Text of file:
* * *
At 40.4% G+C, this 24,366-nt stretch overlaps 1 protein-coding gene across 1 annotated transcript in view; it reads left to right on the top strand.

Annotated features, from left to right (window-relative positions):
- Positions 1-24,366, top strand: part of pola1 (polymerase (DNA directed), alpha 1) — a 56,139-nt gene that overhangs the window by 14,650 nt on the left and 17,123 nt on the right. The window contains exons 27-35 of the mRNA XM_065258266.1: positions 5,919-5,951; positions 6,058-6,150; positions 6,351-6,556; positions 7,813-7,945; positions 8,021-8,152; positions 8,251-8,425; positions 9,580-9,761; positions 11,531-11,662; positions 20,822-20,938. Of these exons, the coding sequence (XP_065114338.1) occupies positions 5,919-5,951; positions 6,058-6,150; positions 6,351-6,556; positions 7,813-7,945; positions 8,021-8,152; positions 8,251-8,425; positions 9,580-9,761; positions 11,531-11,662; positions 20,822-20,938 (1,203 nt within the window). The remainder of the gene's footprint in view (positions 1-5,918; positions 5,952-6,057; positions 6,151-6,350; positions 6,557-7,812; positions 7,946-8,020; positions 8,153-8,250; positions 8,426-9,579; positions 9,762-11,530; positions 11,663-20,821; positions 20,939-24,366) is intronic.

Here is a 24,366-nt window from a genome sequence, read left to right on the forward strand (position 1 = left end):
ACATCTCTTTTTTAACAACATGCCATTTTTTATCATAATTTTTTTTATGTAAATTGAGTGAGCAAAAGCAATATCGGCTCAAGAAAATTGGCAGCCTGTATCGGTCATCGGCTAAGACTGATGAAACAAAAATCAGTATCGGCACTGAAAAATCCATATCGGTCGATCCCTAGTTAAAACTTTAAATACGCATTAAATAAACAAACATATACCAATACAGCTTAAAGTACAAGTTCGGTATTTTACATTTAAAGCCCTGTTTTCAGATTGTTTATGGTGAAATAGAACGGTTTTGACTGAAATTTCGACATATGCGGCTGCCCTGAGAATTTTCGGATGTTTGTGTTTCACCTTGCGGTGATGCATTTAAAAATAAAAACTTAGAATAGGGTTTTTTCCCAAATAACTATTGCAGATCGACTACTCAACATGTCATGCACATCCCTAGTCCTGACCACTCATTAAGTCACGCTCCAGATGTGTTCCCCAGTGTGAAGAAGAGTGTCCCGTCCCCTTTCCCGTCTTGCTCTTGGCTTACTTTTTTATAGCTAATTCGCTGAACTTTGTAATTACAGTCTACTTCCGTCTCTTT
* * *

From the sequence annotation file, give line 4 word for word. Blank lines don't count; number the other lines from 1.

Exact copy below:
Here is a 24,366-nt window from a genome sequence, read left to right on the forward strand (position 1 = left end):